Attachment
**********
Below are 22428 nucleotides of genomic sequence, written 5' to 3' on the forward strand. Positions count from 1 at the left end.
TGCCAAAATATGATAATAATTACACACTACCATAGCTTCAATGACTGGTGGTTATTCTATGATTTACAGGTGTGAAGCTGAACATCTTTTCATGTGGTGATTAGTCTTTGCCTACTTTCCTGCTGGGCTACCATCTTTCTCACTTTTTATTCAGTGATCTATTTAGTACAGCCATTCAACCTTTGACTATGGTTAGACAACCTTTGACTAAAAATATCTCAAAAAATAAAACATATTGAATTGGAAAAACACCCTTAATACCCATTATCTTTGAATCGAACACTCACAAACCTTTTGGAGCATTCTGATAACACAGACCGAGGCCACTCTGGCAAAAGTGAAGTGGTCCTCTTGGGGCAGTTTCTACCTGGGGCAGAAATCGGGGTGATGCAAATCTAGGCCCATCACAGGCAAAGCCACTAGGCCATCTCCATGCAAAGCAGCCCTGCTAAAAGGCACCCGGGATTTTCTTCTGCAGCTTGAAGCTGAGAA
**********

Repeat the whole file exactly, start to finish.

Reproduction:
Below are 22428 nucleotides of genomic sequence, written 5' to 3' on the forward strand. Positions count from 1 at the left end.
TGCCAAAATATGATAATAATTACACACTACCATAGCTTCAATGACTGGTGGTTATTCTATGATTTACAGGTGTGAAGCTGAACATCTTTTCATGTGGTGATTAGTCTTTGCCTACTTTCCTGCTGGGCTACCATCTTTCTCACTTTTTATTCAGTGATCTATTTAGTACAGCCATTCAACCTTTGACTATGGTTAGACAACCTTTGACTAAAAATATCTCAAAAAATAAAACATATTGAATTGGAAAAACACCCTTAATACCCATTATCTTTGAATCGAACACTCACAAACCTTTTGGAGCATTCTGATAACACAGACCGAGGCCACTCTGGCAAAAGTGAAGTGGTCCTCTTGGGGCAGTTTCTACCTGGGGCAGAAATCGGGGTGATGCAAATCTAGGCCCATCACAGGCAAAGCCACTAGGCCATCTCCATGCAAAGCAGCCCTGCTAAAAGGCACCCGGGATTTTCTTCTGCAGCTTGAAGCTGAGAA